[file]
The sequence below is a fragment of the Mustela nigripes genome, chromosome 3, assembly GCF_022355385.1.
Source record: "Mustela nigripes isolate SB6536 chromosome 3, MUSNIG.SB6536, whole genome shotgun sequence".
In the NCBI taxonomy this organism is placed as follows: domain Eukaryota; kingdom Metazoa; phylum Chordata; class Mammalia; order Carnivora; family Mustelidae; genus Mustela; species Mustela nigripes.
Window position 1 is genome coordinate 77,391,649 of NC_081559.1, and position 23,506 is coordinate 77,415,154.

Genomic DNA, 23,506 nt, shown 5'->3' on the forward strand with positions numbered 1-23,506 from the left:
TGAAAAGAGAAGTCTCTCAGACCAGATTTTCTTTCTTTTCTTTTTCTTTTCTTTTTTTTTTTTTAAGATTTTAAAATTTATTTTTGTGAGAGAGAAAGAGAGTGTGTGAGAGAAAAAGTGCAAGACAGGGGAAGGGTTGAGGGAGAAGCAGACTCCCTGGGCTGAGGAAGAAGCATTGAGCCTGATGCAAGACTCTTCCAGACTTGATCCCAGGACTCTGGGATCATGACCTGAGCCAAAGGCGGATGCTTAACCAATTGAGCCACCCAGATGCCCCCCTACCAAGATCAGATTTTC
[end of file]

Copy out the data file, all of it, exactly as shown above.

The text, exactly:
The sequence below is a fragment of the Mustela nigripes genome, chromosome 3, assembly GCF_022355385.1.
Source record: "Mustela nigripes isolate SB6536 chromosome 3, MUSNIG.SB6536, whole genome shotgun sequence".
In the NCBI taxonomy this organism is placed as follows: domain Eukaryota; kingdom Metazoa; phylum Chordata; class Mammalia; order Carnivora; family Mustelidae; genus Mustela; species Mustela nigripes.
Window position 1 is genome coordinate 77,391,649 of NC_081559.1, and position 23,506 is coordinate 77,415,154.

Genomic DNA, 23,506 nt, shown 5'->3' on the forward strand with positions numbered 1-23,506 from the left:
TGAAAAGAGAAGTCTCTCAGACCAGATTTTCTTTCTTTTCTTTTTCTTTTCTTTTTTTTTTTTTAAGATTTTAAAATTTATTTTTGTGAGAGAGAAAGAGAGTGTGTGAGAGAAAAAGTGCAAGACAGGGGAAGGGTTGAGGGAGAAGCAGACTCCCTGGGCTGAGGAAGAAGCATTGAGCCTGATGCAAGACTCTTCCAGACTTGATCCCAGGACTCTGGGATCATGACCTGAGCCAAAGGCGGATGCTTAACCAATTGAGCCACCCAGATGCCCCCCTACCAAGATCAGATTTTC